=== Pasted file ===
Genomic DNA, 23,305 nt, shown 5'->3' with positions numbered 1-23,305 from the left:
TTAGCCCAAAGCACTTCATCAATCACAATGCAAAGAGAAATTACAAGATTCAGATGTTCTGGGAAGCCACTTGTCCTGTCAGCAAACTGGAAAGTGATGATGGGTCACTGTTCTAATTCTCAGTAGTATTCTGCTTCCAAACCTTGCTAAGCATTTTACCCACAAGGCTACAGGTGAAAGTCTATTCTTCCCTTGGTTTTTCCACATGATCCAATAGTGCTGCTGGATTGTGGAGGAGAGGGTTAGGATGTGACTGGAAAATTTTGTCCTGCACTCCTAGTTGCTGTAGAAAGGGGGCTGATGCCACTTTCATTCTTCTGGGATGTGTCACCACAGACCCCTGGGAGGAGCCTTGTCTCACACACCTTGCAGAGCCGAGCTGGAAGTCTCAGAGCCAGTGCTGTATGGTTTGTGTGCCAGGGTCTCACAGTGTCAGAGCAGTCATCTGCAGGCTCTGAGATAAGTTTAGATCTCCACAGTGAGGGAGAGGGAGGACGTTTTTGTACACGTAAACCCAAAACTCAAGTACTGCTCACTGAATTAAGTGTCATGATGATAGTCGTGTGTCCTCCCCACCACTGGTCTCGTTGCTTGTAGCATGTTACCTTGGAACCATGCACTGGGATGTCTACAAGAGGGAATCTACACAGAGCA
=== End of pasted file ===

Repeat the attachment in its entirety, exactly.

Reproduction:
Genomic DNA, 23,305 nt, shown 5'->3' with positions numbered 1-23,305 from the left:
TTAGCCCAAAGCACTTCATCAATCACAATGCAAAGAGAAATTACAAGATTCAGATGTTCTGGGAAGCCACTTGTCCTGTCAGCAAACTGGAAAGTGATGATGGGTCACTGTTCTAATTCTCAGTAGTATTCTGCTTCCAAACCTTGCTAAGCATTTTACCCACAAGGCTACAGGTGAAAGTCTATTCTTCCCTTGGTTTTTCCACATGATCCAATAGTGCTGCTGGATTGTGGAGGAGAGGGTTAGGATGTGACTGGAAAATTTTGTCCTGCACTCCTAGTTGCTGTAGAAAGGGGGCTGATGCCACTTTCATTCTTCTGGGATGTGTCACCACAGACCCCTGGGAGGAGCCTTGTCTCACACACCTTGCAGAGCCGAGCTGGAAGTCTCAGAGCCAGTGCTGTATGGTTTGTGTGCCAGGGTCTCACAGTGTCAGAGCAGTCATCTGCAGGCTCTGAGATAAGTTTAGATCTCCACAGTGAGGGAGAGGGAGGACGTTTTTGTACACGTAAACCCAAAACTCAAGTACTGCTCACTGAATTAAGTGTCATGATGATAGTCGTGTGTCCTCCCCACCACTGGTCTCGTTGCTTGTAGCATGTTACCTTGGAACCATGCACTGGGATGTCTACAAGAGGGAATCTACACAGAGCA